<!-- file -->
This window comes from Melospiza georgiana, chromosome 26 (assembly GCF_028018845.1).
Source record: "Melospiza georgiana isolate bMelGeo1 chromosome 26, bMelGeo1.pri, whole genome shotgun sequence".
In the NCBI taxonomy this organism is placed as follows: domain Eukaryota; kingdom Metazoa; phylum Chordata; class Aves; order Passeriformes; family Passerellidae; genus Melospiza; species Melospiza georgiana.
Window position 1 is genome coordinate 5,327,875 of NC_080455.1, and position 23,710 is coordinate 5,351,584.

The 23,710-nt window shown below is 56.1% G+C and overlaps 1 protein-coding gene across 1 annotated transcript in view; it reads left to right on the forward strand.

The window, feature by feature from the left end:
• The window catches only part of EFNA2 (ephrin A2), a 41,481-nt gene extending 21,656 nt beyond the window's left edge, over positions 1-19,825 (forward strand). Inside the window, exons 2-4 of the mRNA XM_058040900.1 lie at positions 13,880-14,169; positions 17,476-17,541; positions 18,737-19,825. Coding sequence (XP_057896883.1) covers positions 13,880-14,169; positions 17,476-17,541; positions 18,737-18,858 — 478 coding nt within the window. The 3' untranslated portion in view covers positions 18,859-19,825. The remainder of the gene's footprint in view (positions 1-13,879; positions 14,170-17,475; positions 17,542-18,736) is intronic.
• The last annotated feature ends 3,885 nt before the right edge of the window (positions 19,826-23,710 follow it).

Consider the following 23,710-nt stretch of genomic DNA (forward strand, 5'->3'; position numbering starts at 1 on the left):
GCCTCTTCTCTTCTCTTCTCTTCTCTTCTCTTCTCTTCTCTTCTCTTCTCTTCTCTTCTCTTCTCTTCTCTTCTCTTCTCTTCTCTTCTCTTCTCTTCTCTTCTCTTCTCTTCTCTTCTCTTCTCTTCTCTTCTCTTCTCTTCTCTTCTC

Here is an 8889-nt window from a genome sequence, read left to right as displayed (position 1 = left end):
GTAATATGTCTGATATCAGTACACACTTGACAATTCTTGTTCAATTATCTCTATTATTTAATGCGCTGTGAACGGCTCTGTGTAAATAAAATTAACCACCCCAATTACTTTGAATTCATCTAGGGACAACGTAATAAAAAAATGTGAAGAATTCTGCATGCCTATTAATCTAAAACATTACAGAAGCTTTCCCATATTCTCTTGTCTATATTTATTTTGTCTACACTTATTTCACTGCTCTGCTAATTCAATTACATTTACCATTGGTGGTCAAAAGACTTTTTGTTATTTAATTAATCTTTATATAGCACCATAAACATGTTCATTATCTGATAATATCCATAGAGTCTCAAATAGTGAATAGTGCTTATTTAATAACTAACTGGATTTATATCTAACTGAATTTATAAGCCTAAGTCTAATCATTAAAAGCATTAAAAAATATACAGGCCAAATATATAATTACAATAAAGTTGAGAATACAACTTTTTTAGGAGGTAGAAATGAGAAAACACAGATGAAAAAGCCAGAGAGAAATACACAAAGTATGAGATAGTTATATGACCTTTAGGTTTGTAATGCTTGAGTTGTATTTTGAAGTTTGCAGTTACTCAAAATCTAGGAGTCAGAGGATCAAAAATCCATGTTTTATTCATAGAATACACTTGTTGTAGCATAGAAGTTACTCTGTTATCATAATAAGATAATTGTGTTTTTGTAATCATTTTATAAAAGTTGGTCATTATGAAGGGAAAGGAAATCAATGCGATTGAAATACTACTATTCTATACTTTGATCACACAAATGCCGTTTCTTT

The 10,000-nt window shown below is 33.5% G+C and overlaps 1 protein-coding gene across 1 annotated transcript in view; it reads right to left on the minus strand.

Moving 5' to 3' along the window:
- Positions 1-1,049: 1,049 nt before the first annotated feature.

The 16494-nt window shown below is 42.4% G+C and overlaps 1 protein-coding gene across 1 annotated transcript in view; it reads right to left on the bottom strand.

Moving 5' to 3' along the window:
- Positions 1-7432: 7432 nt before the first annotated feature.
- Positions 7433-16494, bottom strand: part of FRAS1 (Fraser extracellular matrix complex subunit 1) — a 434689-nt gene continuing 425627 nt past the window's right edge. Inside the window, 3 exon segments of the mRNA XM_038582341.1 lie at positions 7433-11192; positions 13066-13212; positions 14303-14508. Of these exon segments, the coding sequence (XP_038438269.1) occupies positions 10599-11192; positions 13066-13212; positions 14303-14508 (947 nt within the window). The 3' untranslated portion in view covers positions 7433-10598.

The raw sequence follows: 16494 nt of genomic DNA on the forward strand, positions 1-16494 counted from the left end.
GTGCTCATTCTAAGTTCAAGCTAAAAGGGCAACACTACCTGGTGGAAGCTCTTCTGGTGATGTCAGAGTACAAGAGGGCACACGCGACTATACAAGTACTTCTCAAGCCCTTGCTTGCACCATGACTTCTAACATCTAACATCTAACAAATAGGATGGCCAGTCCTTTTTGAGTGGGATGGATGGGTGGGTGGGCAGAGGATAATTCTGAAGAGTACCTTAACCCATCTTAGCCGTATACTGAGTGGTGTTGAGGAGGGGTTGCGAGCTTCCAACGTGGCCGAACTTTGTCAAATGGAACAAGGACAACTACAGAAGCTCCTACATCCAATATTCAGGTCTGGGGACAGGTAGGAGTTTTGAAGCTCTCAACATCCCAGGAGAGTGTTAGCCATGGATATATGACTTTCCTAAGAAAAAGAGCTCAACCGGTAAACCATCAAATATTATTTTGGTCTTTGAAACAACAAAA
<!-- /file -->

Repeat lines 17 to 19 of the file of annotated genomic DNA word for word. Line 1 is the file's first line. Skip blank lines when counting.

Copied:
Moving 5' to 3' along the window:
- Positions 1-7432: 7432 nt before the first annotated feature.
- Positions 7433-16494, bottom strand: part of FRAS1 (Fraser extracellular matrix complex subunit 1) — a 434689-nt gene continuing 425627 nt past the window's right edge. Inside the window, 3 exon segments of the mRNA XM_038582341.1 lie at positions 7433-11192; positions 13066-13212; positions 14303-14508. Of these exon segments, the coding sequence (XP_038438269.1) occupies positions 10599-11192; positions 13066-13212; positions 14303-14508 (947 nt within the window). The 3' untranslated portion in view covers positions 7433-10598.